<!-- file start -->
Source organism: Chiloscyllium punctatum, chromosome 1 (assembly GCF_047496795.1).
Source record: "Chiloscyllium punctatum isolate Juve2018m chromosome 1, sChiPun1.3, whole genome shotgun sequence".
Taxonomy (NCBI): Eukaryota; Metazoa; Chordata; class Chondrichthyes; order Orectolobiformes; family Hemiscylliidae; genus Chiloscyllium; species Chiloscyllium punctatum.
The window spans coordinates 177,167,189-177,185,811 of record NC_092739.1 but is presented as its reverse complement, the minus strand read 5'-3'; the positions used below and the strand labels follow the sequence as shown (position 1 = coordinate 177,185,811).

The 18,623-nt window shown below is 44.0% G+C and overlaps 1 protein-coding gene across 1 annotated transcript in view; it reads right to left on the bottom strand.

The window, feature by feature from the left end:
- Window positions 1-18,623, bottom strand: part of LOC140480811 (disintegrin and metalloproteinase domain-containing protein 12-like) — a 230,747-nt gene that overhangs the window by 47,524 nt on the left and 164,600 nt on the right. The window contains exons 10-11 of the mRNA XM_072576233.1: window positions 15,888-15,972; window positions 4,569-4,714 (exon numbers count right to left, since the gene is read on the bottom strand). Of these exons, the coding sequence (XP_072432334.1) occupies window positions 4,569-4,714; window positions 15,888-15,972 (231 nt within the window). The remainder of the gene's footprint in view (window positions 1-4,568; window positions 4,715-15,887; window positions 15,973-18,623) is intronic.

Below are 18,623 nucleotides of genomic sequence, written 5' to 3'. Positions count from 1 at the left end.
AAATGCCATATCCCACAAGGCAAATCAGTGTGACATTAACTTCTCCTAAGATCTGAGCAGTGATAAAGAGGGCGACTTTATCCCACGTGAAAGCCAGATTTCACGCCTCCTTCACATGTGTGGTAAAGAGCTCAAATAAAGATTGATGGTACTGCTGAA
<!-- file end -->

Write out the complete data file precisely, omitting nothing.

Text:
Source organism: Chiloscyllium punctatum, chromosome 1 (assembly GCF_047496795.1).
Source record: "Chiloscyllium punctatum isolate Juve2018m chromosome 1, sChiPun1.3, whole genome shotgun sequence".
Taxonomy (NCBI): Eukaryota; Metazoa; Chordata; class Chondrichthyes; order Orectolobiformes; family Hemiscylliidae; genus Chiloscyllium; species Chiloscyllium punctatum.
The window spans coordinates 177,167,189-177,185,811 of record NC_092739.1 but is presented as its reverse complement, the minus strand read 5'-3'; the positions used below and the strand labels follow the sequence as shown (position 1 = coordinate 177,185,811).

The 18,623-nt window shown below is 44.0% G+C and overlaps 1 protein-coding gene across 1 annotated transcript in view; it reads right to left on the bottom strand.

The window, feature by feature from the left end:
- Window positions 1-18,623, bottom strand: part of LOC140480811 (disintegrin and metalloproteinase domain-containing protein 12-like) — a 230,747-nt gene that overhangs the window by 47,524 nt on the left and 164,600 nt on the right. The window contains exons 10-11 of the mRNA XM_072576233.1: window positions 15,888-15,972; window positions 4,569-4,714 (exon numbers count right to left, since the gene is read on the bottom strand). Of these exons, the coding sequence (XP_072432334.1) occupies window positions 4,569-4,714; window positions 15,888-15,972 (231 nt within the window). The remainder of the gene's footprint in view (window positions 1-4,568; window positions 4,715-15,887; window positions 15,973-18,623) is intronic.

Below are 18,623 nucleotides of genomic sequence, written 5' to 3'. Positions count from 1 at the left end.
AAATGCCATATCCCACAAGGCAAATCAGTGTGACATTAACTTCTCCTAAGATCTGAGCAGTGATAAAGAGGGCGACTTTATCCCACGTGAAAGCCAGATTTCACGCCTCCTTCACATGTGTGGTAAAGAGCTCAAATAAAGATTGATGGTACTGCTGAA